Daughter says, “She didn’t want them kids anyways.”


I couldn’t contain my reaction. I gasped. Kesha dangled in one hand, her foot spinning like a top. “What do you mean she doesn’t want them? Look at how cute they are!”

Daughter quickly goes into her defensive mode, which means something really is bothering her. Her eyes grow hard, squinting slightly as if anticipating a fight. She starts to correct herself, talking so fast her words are a blur. She says things that don’t make sense, clearly trying to change her story to hide what she really meant. Daughter’s voice rises, she is quick to talk back…and if you say the wrong thing, she will stomp off to her room. I have seen this happen so many times, I know when she needs extra care versus her truly needing discipline. This was a time for extra care.

What-eva!“, Kesha says in her Valley Girl voice, ” Time to dance. I’m gonna like cut a rug!

Son is telling me about this song I have to hear. Then daughter starts to throw the baby dolls at me. She says Barbie does not want them, you take them home, you adopt them. And in this pink mansion full of dancing dolls, wearing beautiful ball gowns in a rainbow of colors, Barbie is suddenly alone with no children.

And I knew what my daughter meant because soon after, she was begging to stay overnight..she didn’t want to go to her father’s house.. she wanted to be with Mom. And as the clocked ticked closer to our good-bye, closer to bringing her back to her father, she became tough once more. Sassy. Tough. Provocative. Just like Kesha.

And all those dolls were facets of my beautiful little girl… the beautiful Avery with her make-up applied with perfection, the bouncy curls, the princess gown. Popular, happy. The perfect life. 


The baby dolls stepped on by everyone at the party, unwanted, taken from their mother.


And the tough Kesha…she was the most vulnerable of all…because if she stopped fighting, she might get hurt. If she let anyone close, they could break her heart. If she was beautiful, she would not have a perfect life, the life she wanted. So she would just be ugly.

And daughter asked me, her Mom, to play with this flawed doll, she directed the doll’s attitude, her feelings..and gave them to my care. Then she asked doll with so many scars, someone she did not even like very much, to adopt her babies. Why? Because despite everything that has happened, my daughter trusts me–her Mom. She knows that I love her. And that I am strong enough to take her pain, and for a time, the unlovable Kesha is loved. And for a time, she can laugh…and imagine what it would be for Kesha to be more like the perfect life Avery.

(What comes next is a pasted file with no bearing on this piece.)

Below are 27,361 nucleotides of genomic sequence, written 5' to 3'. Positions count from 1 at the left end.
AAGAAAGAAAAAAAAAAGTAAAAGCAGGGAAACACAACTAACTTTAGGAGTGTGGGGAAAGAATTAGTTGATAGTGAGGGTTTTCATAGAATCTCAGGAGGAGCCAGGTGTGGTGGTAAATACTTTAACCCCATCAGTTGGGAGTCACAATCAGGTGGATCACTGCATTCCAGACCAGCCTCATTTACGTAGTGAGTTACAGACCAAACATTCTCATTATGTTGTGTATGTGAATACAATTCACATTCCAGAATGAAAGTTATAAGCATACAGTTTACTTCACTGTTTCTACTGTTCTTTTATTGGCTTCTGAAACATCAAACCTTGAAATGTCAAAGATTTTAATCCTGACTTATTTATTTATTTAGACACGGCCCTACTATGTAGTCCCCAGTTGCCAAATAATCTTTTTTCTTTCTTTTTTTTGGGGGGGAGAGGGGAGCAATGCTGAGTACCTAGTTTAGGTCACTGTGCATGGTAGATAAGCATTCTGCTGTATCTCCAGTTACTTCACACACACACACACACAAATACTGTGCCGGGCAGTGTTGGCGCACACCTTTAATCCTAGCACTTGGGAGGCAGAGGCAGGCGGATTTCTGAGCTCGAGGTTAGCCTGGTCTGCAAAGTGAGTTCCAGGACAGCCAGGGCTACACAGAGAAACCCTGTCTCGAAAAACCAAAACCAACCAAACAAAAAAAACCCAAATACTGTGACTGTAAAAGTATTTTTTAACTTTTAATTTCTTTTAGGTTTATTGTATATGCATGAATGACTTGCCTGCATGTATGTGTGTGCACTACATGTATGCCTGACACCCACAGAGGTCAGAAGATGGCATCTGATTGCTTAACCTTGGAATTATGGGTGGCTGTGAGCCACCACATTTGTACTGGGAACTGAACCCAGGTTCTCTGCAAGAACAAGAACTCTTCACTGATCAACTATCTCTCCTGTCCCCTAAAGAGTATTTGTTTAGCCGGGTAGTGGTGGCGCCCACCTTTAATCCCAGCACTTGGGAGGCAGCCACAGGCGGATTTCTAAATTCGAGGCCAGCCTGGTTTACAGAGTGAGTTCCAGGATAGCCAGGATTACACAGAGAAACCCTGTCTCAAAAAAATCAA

My daughter begged stay home with me until the moment she saw her father… Then when her father pulled up in his car, she put on a fake smile, ran over to the car door, and waved good-bye. I saw my very emotional, hurting child change to a happy, giggly girl in less than a minute. It broke my heart to see my daughter acting as plastic as the Barbies. I wondered how hard she had to pretend that everything was really okay in her father’s home.

— Emily Court, July 2014

About Emily Court

It takes "Just Us" To Fight Injustice in Family Court. I blog to raise awareness about problems existing in the family court system, and use my own story as a personal example of how the systemic failures in family court, and the Guardian ad Litem Program, affect families, in an effort to encourage needed reform. Written by a survivor of domestic violence and homelessness working to create a better life for her children, in a stable home free of violence. In her efforts to rebuild her life, she has not only encountered harassment and intimidation from her alleged abuser but faced systematic failures in family court that have empowered her alleged abuser and put her children at risk. She is now fighting to keep her kids safe, and bring them home. Through writing and blogging, FCI is working to raise awareness about domestic violence, and the urgent need for family court reform. She is currently working on a memoir titled "'Til Prayers Are Answered".